Jews are sadly accustomed to becoming collateral damage in disputes in other peoples’ civil wars. Dr. Sebastian Gorka, a senior White House official, is one of the few gentile victims of a Jewish civil war. Dr. Gorka, long a Fox News commentator on counter-terrorism, will speak at the Jerusalem Post’s annual New York conference in May and at this year’s Zionist Organization of America Gala. But a left-leaning Jewish website, the Forward, has published 39 articles alleging that Gorka has neo-Nazi ties in Hungary, the country of his parents’ birth where he was active in politics during the 2000s.
American media have been carrying unconfirmed reports that Gorka will leave the White House, where he works in the Strategic Initiatives Group, perhaps for another post in the government. It is not clear whether he will leave, much less whether his possible departure was motivated by the campaign against him. The bigger issue for the Jewish world, though, is whether we can contest our differences without resorting to mendacity and slander.
Gorka’s supporters in the Jewish world are playing whack-a-mole with the Forward, refuting each charge as it appears while the Forward staff devises new ones. The exchange reached a depth of absurdity when the Forward posted a heavily spliced and truncated video clip of a 2007 interview with Gorka on Hungarian television. The Forward claimed April 4 that Gorka endorsed the proposal of anti-Semitic political parties for a popular militia. The next morning, the Hungarian-speaking Jewish journalist David Reaboi posted an unedited version of the same video on the Redstate website, showing that Gorka had denounced the militia plan that the Forward claimed he had supported.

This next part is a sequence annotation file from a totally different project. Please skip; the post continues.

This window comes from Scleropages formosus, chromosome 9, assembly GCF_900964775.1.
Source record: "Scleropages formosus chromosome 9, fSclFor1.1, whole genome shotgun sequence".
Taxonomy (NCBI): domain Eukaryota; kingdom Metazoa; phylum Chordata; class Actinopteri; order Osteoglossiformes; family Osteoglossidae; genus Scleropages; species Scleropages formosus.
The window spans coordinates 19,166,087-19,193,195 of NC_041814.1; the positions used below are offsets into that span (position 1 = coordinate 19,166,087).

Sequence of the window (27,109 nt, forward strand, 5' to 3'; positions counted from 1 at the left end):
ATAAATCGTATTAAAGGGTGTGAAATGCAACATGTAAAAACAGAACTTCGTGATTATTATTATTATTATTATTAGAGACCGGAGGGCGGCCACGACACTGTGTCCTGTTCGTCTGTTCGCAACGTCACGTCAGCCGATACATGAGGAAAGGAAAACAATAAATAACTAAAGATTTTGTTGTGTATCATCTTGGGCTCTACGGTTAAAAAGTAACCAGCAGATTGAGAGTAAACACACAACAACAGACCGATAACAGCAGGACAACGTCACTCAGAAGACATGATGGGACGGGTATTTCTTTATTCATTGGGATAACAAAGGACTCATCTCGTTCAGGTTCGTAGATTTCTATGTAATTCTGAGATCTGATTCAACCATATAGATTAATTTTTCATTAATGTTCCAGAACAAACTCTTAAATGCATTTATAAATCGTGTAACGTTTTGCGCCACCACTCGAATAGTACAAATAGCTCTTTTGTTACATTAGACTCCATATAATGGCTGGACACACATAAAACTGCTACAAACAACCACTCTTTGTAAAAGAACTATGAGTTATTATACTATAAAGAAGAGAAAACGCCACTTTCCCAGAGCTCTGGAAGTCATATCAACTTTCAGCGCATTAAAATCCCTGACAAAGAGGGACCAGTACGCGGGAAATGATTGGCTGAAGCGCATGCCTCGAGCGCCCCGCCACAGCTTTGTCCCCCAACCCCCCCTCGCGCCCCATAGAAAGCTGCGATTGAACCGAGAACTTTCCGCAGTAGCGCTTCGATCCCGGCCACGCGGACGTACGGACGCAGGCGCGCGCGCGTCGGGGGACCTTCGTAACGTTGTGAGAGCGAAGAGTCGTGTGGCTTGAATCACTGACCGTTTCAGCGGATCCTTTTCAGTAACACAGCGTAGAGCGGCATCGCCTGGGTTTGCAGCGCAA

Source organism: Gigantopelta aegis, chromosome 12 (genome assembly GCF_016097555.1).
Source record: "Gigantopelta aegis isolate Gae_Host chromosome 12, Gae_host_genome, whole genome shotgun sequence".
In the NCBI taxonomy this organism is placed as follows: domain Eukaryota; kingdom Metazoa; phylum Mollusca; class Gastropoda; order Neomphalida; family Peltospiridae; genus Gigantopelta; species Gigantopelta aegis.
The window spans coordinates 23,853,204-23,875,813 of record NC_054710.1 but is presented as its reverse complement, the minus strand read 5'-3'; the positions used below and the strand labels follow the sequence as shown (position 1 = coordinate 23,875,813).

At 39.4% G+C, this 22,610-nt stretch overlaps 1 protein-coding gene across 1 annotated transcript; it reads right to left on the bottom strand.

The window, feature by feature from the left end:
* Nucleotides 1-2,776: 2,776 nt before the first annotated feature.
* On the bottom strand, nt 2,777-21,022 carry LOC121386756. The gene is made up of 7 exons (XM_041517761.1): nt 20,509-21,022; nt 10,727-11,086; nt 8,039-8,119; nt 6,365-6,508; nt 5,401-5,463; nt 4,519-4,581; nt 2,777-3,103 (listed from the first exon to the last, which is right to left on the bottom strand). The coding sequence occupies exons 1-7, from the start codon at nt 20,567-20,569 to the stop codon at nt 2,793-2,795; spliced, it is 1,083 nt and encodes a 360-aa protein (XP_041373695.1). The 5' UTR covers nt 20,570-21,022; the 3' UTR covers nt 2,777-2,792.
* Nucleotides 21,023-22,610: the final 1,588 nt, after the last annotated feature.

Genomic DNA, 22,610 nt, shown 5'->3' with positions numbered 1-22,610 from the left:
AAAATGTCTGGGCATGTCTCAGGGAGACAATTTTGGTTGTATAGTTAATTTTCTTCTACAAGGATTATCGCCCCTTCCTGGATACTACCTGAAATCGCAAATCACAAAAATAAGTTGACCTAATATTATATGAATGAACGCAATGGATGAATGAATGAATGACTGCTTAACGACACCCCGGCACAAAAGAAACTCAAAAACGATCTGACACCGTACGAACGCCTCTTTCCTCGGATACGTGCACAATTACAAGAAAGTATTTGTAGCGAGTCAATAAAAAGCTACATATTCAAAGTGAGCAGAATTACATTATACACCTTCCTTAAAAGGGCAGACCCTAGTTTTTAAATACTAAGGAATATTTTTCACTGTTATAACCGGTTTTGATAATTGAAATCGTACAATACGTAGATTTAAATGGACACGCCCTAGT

The merits of the Forward’s claims and Reaboi’s rebuttal can be verified by any reader who takes the time to watch the two clips. Riots instigated by supporters of the discredited Communist regime had stormed Hungary’s National Television Station in 2006, injuring 141 policeman in a pitched battle on the Budapest streets. In response the explicitly anti-Semitic Jobbik Party proposed to create a popular militia. Gorka, a leader of the New Democratic Coalition (UDK), was asked to respond. Choosing his words carefully, Gorka stated he had no objection to the principle of a popular militia, but that Jobbik sought to exploit fears of civil unrest, and the notionally respectable FIDESZ party (which has ruled Hungary since 2010) was using Jobbik for its own purposes.
The Forward’s heavily-edited segment cut Gorka off in mid-sentence, at the moment he said that he had no objection to militias in principle, and just before he denounced the specific proposal in question. The Forward left out what Gorka said next: “And the most important thing of all, and I stress, the most important thing of all is that this isn’t anything to do with the UDK [Gorka’s party], but with Jobbik and that FIDESZ is really behind them and supporting it from the sidelines.”
Some Jewish leaders, including Zionist Organization of America president Morton Klein, repudiated the Forward’s charges as a smear. Writing in PJ Media April 4, I abhorred the Forward’s spliced video as the most transparent falsification I had seen in forty years of journalism.